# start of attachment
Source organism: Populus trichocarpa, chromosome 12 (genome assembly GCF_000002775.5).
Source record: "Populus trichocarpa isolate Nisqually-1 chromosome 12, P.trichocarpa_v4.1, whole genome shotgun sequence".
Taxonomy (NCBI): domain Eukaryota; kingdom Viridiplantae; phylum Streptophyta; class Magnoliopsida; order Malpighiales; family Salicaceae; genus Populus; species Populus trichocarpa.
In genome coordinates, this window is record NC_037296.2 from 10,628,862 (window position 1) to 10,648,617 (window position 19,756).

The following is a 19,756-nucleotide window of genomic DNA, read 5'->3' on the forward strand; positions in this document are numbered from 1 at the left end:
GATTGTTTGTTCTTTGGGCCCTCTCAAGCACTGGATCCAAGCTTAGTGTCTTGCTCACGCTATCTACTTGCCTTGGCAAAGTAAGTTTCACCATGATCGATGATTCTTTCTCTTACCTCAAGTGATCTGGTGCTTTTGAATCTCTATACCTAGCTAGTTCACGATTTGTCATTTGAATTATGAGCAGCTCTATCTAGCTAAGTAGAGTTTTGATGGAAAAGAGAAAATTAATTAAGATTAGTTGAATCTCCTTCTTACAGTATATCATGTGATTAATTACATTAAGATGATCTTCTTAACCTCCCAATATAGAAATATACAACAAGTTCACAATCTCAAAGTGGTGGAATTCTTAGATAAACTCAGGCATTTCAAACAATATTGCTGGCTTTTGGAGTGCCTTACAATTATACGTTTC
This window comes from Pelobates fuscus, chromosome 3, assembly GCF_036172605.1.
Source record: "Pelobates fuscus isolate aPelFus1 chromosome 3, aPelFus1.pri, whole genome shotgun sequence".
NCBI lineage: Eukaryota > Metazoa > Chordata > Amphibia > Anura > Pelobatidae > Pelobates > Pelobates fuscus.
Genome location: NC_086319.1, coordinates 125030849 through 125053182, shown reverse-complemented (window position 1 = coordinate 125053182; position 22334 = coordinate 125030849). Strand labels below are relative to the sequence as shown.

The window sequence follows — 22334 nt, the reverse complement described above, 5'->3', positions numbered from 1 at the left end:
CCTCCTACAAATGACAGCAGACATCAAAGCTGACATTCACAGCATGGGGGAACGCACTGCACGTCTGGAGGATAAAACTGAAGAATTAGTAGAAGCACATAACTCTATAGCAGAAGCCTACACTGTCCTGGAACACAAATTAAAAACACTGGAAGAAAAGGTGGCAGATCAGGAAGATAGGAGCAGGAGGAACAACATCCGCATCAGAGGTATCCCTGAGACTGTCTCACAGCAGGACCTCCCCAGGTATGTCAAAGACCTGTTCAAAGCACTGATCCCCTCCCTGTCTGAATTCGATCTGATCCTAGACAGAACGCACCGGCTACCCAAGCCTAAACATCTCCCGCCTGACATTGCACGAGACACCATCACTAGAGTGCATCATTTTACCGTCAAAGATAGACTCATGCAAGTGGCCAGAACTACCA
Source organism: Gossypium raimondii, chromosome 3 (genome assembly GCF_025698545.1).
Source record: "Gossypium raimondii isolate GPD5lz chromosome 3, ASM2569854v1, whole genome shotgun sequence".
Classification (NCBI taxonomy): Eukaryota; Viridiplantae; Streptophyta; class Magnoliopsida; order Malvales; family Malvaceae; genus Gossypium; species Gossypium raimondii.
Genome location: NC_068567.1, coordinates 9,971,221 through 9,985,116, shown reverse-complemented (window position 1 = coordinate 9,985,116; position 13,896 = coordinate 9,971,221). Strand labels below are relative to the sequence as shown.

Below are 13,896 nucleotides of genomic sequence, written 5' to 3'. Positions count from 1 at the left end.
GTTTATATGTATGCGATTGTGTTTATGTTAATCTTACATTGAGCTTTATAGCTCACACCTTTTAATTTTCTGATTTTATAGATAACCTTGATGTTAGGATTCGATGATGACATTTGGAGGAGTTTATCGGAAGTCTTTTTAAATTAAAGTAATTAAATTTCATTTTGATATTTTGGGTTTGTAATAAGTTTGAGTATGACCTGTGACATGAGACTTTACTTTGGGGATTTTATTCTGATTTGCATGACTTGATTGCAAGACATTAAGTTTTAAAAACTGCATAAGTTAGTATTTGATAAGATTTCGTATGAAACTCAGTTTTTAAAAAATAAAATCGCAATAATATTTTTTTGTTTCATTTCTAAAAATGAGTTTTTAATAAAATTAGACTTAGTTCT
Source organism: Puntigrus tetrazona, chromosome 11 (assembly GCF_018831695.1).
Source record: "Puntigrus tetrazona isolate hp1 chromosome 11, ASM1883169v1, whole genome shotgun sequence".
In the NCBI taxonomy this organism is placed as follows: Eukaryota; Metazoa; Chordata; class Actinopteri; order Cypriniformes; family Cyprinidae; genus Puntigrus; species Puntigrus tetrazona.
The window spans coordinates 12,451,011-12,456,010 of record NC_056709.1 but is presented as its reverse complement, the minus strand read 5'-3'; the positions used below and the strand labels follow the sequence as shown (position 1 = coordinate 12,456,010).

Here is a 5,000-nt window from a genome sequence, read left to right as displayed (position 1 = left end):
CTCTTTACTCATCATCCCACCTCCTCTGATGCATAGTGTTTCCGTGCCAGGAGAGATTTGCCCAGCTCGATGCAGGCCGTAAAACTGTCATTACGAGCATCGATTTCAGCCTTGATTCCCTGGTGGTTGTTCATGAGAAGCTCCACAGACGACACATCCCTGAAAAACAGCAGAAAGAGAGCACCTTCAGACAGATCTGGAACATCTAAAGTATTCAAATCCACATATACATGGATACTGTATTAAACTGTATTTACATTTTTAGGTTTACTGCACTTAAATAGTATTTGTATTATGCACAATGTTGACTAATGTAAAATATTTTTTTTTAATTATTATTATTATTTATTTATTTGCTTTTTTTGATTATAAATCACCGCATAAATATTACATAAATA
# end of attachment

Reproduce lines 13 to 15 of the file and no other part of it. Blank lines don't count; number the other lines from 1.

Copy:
Source organism: Gossypium raimondii, chromosome 3 (genome assembly GCF_025698545.1).
Source record: "Gossypium raimondii isolate GPD5lz chromosome 3, ASM2569854v1, whole genome shotgun sequence".
Classification (NCBI taxonomy): Eukaryota; Viridiplantae; Streptophyta; class Magnoliopsida; order Malvales; family Malvaceae; genus Gossypium; species Gossypium raimondii.